Elissa was born only a week early but had premature weight and size. We always thought this was merely because doctors always said she was going to be a dwarf since she stopped growing while in the womb.  However, when she was still not holding up her head, rolling over, or doing anything else a “normal” 8 month old should be doing, we were referred to go see a neurologist to run tests. After numerous blood works and intensive testing, nothing seemed to come up.

Because we knew there was something wrong, we started paying a private therapist to come to the house and give Elissa services. After many arguments and convincing doctors that she needed many therapies, we started taking her to Miami Children’s for PT, OT and Oral Motor therapy along with the private therapist we continued paying. Elissa went into surgery after her first year when doctors discovered she was suffering from silent aspiration. A G-Tube was put in, and our world turned upside down for the five months following the surgery until it was discovered that the surgery was done wrong.  After arguing with the surgery department and Elissa suffering her only seizure, the surgery was redone.

During this time, we flew to Michigan where they finally told us that Elissa had Cerebral Palsy.  We started researching right away different ways in which we can help our daughter. I found a place called Ability Camp in Canada, where they offered Conductive Education.  We made the appropriate arrangements and flew over to another country for five weeks. There, we met a mother that informed us about CECO, and we made a trip over during our break. We fell in love the minute we walked in.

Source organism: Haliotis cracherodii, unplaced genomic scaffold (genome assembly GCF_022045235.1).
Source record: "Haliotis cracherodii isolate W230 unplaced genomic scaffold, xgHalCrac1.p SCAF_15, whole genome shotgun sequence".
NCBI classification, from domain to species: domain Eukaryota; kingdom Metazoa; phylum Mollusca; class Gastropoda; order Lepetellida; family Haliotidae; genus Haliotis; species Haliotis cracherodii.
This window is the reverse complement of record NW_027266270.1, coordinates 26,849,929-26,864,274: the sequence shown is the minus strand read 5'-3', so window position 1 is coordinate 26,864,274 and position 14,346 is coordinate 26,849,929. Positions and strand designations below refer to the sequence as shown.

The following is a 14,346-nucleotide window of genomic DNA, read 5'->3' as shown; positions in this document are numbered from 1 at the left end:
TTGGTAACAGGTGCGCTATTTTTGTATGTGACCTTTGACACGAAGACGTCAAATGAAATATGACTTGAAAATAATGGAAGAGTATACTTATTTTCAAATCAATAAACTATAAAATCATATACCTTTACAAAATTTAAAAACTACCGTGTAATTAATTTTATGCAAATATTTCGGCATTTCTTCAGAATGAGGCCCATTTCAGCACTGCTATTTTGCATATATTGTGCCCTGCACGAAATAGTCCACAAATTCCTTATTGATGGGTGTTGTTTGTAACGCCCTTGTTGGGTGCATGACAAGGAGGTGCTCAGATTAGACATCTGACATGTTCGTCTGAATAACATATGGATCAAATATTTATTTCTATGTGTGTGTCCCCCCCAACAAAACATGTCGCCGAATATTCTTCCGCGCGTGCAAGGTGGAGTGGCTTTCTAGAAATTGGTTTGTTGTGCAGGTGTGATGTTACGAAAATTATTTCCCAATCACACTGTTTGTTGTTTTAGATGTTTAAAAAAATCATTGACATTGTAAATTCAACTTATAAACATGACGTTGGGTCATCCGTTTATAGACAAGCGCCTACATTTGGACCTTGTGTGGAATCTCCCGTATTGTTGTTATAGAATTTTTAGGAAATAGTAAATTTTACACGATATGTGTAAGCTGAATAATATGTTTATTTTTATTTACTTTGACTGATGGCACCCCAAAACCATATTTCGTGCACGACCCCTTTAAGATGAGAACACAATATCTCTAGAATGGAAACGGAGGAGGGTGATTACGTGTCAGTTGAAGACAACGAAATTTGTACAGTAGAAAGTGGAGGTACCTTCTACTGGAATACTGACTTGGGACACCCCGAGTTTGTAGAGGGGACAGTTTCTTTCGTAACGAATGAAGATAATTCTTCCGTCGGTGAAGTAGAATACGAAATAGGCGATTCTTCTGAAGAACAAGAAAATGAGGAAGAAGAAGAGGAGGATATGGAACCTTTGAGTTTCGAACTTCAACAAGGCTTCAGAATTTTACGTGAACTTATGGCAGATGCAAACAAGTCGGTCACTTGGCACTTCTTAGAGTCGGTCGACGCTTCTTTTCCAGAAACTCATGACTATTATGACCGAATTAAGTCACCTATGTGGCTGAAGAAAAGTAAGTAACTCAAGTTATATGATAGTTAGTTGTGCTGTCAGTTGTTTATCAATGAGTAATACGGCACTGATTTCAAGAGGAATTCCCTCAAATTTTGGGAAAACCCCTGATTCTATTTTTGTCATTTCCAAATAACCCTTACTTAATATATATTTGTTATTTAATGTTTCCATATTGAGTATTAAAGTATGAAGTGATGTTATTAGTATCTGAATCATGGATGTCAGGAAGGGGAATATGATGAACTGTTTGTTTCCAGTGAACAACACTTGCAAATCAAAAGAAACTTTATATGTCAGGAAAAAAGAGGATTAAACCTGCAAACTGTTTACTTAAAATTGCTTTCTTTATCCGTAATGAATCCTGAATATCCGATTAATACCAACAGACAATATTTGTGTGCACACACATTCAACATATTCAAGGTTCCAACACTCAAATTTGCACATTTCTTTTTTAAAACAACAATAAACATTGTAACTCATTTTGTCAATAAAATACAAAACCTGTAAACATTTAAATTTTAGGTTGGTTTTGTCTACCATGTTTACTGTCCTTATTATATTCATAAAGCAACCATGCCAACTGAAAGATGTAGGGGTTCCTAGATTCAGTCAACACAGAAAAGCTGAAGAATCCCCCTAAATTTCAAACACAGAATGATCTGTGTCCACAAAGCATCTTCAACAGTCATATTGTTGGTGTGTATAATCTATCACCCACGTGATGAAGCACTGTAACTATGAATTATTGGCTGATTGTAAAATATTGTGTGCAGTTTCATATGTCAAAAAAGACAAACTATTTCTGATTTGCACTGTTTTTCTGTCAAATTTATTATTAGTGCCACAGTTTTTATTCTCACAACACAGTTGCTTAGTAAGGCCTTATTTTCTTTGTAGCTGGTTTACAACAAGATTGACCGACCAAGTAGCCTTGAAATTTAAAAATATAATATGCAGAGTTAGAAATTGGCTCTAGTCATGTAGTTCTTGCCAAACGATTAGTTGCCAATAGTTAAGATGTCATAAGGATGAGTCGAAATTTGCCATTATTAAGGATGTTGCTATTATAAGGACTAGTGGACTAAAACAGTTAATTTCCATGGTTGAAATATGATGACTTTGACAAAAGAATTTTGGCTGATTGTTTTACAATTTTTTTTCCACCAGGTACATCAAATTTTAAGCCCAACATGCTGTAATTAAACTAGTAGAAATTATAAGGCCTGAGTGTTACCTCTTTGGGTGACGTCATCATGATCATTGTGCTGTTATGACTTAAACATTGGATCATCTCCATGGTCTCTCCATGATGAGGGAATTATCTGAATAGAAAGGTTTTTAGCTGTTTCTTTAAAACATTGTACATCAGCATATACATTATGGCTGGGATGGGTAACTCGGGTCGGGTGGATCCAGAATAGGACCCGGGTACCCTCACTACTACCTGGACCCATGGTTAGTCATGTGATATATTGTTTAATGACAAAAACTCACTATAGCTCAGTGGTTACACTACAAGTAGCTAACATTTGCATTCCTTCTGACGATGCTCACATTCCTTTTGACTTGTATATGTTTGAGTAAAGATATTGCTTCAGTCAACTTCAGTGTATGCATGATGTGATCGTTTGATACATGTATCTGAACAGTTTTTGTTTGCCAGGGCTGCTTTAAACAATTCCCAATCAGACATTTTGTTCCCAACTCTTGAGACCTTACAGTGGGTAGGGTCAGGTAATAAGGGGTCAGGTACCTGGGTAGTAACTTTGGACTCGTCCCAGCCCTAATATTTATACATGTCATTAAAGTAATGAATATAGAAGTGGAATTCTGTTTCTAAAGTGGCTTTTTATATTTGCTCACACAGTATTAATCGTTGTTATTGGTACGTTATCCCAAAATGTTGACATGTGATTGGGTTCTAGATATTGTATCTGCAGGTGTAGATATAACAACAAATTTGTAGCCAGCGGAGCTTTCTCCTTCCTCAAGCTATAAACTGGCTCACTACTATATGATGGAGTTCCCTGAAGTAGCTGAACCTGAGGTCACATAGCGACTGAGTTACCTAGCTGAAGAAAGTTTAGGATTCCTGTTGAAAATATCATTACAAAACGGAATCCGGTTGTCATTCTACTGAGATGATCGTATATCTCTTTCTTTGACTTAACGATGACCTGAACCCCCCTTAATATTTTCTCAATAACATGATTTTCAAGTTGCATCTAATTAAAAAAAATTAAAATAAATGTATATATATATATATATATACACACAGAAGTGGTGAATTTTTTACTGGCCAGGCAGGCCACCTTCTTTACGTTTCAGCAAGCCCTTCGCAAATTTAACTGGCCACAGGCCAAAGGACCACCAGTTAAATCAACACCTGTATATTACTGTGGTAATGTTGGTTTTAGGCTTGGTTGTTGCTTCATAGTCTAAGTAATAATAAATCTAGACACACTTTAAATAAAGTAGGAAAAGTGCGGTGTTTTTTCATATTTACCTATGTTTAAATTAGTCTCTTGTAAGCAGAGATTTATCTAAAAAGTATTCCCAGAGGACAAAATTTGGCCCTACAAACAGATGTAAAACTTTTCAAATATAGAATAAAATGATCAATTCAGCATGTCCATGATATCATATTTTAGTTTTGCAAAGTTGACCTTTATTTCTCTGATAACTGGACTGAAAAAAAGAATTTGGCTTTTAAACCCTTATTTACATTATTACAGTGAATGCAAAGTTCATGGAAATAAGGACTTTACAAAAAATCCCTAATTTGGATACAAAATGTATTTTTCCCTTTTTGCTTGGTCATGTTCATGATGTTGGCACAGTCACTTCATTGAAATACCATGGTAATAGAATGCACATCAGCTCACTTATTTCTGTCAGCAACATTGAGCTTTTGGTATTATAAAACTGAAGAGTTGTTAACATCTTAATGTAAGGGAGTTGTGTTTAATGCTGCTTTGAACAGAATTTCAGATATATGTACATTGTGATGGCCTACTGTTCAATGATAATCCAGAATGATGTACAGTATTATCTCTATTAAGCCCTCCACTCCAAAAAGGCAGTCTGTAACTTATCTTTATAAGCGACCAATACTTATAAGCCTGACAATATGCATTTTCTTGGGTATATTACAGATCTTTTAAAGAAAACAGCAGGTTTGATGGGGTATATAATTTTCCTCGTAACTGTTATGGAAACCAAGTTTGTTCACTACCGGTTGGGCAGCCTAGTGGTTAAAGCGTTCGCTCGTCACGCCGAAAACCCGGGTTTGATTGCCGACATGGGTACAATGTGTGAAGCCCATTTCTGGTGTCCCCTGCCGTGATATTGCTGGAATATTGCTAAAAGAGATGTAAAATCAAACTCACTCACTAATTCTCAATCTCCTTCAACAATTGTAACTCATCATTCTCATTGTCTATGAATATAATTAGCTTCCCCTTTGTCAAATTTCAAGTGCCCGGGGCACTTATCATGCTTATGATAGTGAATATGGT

Although we were still a bit skeptical about conductive education after our trip to Canada, we decided to give CECO a chance. What can I say?… WOW!! Talk about work. We came in thinking we would have to work as hard as we did in our previous experience. We were awed when we found out that the only one that truly had to work was Elissa. The fact that each child has their assistant with them all day was amazing to us. Not only that, the love and dedication shown by each and every one of them is reflected on the progress of the kids.

Even though we can only participate at the summer camp (only four weeks), Elissa is now allowing me to stretch her without crying. Elissa is doing the sitting and standing program of the day without tears. She is also letting the conductor and her assistant walk her for longer distances. We cannot forget to mention that although she doesn’t know how to communicate her needs to us yet, Elissa is going to the bathroom and not just her diaper.

Jacqueline and Hugo Delgado


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